Troubleshooting: Too Many Redirects

Reading Time: 7 minutes

The error “too many redirects” means that the website keeps being redirected between different addresses in a way that will never complete. Often this is the result of competing redirects, one trying to force HTTPS (SSL) and another redirecting back to HTTP (non-SSL), or between www and non-www forms of the URL.

If you are using a CMS like WordPress, Magento, etc., that utilizes a base_url or URL type configuration within the site, you can end up with the configuration in the code or database conflicting with a redirect in a .htaccess file. These conflicting redirects will flip flop back and forth and never complete.

Your browser protects you from this by only allowing a certain number of redirects (often ten or so) before it gives up and reports the error message “too many redirects.” This shows up differently between Chrome, Firefox, and other browsers.

Firefox: The page isn’t redirecting properly. An error occurred during a connection to <domain>

The firefox error, "The page isn't redirecting properly." shows in infinite loop of happening to the domain.

Chrome: This page isn’t working <domain> redirected you too many times

The Chrome message "...redirected you too many times. " (ERR_TOO_MANY_REDIRECTS) error shows an infinite loop happening within the domain.

Even the test utility curl gives up after 50 redirects by default.

Curl: Maximum (X) redirects followed

curl -svILk https://www.example.com
....
* Maximum (50) redirects followed

The First Step: Cache and Cookies

As is shown in the browser errors above, these looping redirects can also be caused by cookies in the browser caching old redirects. The first step in testing would be to clear your cache and cookies in your browser. If you’ve already cleared cache and cookies in the browser, then it is time to move on to some more advanced troubleshooting.

Using Developer Tools for Redirect Loops

The next step in troubleshooting these kinds of redirect loops is to use the Developer Tools in Firefox or Chrome. These tools are commonly opened by pressing the F12 key. Make sure you select the Network tab in either of these and then reload the page you are having an issue with.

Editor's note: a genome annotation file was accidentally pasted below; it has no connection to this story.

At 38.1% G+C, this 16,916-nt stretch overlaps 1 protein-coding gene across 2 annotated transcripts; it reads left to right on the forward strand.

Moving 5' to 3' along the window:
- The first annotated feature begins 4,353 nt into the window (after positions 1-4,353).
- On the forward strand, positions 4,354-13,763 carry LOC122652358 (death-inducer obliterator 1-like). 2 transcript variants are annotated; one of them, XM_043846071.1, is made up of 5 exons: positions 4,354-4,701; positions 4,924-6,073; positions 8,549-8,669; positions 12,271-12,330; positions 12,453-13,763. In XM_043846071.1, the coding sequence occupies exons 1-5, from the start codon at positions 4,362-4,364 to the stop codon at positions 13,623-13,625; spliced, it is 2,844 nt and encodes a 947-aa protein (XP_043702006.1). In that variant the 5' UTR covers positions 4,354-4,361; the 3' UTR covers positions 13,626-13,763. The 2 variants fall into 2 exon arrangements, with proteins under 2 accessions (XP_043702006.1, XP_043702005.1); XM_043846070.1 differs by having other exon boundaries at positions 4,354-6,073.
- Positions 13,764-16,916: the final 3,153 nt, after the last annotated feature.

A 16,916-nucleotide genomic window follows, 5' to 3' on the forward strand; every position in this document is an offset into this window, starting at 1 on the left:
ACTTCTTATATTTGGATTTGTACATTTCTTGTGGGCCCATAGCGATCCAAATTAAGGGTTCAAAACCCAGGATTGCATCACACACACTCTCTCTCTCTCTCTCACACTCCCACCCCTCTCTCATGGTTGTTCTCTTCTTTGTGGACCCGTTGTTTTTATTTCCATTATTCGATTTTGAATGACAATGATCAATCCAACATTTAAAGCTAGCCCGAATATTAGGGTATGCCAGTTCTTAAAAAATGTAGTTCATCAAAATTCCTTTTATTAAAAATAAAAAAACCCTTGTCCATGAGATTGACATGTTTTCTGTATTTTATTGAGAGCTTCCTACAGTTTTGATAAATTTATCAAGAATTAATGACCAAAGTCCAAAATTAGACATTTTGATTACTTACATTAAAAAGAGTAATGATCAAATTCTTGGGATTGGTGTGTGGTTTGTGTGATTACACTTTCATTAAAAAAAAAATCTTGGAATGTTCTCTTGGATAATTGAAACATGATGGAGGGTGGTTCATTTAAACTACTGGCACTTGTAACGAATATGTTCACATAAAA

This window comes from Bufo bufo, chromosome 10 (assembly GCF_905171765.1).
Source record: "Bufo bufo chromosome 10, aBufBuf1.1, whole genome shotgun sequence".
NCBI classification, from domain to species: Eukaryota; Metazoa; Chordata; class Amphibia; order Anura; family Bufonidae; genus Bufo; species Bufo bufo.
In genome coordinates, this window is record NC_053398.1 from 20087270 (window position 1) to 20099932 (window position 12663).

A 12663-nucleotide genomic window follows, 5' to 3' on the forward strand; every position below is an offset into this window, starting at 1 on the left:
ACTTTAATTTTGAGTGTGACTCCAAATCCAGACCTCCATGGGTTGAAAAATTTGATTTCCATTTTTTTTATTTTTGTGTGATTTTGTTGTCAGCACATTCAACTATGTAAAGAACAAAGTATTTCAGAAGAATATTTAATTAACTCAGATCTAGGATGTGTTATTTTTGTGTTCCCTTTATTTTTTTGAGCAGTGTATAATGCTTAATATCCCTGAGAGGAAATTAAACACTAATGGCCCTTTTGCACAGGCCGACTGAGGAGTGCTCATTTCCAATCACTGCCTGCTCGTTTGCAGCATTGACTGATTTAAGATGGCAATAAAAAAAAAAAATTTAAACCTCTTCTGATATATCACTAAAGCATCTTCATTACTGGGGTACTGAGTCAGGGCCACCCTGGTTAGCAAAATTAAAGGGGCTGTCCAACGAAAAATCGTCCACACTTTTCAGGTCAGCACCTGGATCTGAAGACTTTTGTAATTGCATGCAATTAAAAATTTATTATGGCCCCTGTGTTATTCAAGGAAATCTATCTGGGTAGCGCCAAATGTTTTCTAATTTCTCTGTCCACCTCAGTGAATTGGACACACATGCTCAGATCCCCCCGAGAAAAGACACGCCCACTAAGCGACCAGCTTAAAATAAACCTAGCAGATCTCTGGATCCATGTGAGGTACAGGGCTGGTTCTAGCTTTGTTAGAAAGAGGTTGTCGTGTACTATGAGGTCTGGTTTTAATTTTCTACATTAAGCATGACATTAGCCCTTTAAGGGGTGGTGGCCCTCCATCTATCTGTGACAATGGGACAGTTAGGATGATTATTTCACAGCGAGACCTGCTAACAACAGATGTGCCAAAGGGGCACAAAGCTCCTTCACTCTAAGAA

After reloading the page, you should see the series of redirects listed out for you in the new window. Looking at the redirects, you can see if they are redirecting between a few different things or redirecting to the same thing. Either way, you can see the steps that lead up to the error, instead of just the end user’s browser error.

Developer Tools in Firefox

The Developer Tools in Firefox are tools you can use to troubleshoot redirect errors.

DevTools in ChromeLike Firefox, Chrome also has DevTools that aid in the diagnosis of "ERR_TOO_MANY_REDIRECTS".

Using cURL for Redirect Loops

As part of writing this article, we put together a fairly simple Bash script that can be used on any Unix-like system with the curl command. Using curl is nice, because it does not cache things in the same way as browsers does, so it can sometimes give you a different perspective when troubleshooting.

Copy the following into your preferred text editor and save it as redirects.sh.

#!/bin/bash
echo
for domain in $@; do
echo --------------------
echo $domain
echo --------------------
curl -sILk $domain | egrep 'HTTP|Loc' | sed 's/Loc/ -> Loc/g'
echo
done

Then mark the redirects.sh file as executable.

chmod +x redirects.sh

You can run our script, like the examples below, by adding your domain after the script name. It can even check multiple domains and it will check the redirects of each URL, in turn, putting a header between separate domains tested.

Example Output

./redirects.sh liquidweb.com
--------------------
liquidweb.com
--------------------
HTTP/1.1 301 Moved Permanently
-> Location: https://liquidweb.com/
HTTP/1.1 301 Moved Permanently
-> Location: https://www.staging.liquidweb.com/
HTTP/1.1 200 OK

Example of an Infinite Redirect from HTTP to HTTPS

./redirects.sh http://www.example.com
--------------------
http://www.example.com
--------------------
HTTP/1.1 301 Moved Permanently
-> Location: https://www.example.com/
HTTP/1.1 301 Moved Permanently
-> Location: http://www.example.com/
HTTP/1.1 301 Moved Permanently
-> Location: https://www.example.com/
HTTP/1.1 301 Moved Permanently
-> Location: http://www.example.com/
HTTP/1.1 301 Moved Permanently
....
-> Location: https://www.example.com/
HTTP/1.1 301 Moved Permanently
-> Location: http://www.example.com/
HTTP/1.1 301 Moved Permanently
-> Location: https://www.example.com/
HTTP/1.1 301 Moved Permanently
-> Location: http://www.example.com/
HTTP/1.1 301 Moved Permanently
-> Location: https://www.example.com/